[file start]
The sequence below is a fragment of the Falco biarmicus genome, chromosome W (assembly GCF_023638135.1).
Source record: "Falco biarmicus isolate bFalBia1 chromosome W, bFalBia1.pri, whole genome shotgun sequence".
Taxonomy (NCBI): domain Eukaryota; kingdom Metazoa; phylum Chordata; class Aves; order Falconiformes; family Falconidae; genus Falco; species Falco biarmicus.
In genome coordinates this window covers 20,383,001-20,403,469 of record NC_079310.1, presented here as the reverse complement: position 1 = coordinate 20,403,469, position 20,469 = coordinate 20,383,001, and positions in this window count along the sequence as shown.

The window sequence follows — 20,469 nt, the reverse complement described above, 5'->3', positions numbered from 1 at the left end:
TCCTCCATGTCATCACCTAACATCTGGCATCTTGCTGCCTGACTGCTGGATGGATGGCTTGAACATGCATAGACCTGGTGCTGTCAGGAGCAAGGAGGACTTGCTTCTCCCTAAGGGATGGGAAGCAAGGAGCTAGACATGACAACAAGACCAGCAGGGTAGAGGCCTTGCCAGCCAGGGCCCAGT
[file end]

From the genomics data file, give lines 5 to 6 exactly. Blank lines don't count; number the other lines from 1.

The window sequence follows — 20,469 nt, the reverse complement described above, 5'->3', positions numbered from 1 at the left end:
TCCTCCATGTCATCACCTAACATCTGGCATCTTGCTGCCTGACTGCTGGATGGATGGCTTGAACATGCATAGACCTGGTGCTGTCAGGAGCAAGGAGGACTTGCTTCTCCCTAAGGGATGGGAAGCAAGGAGCTAGACATGACAACAAGACCAGCAGGGTAGAGGCCTTGCCAGCCAGGGCCCAGT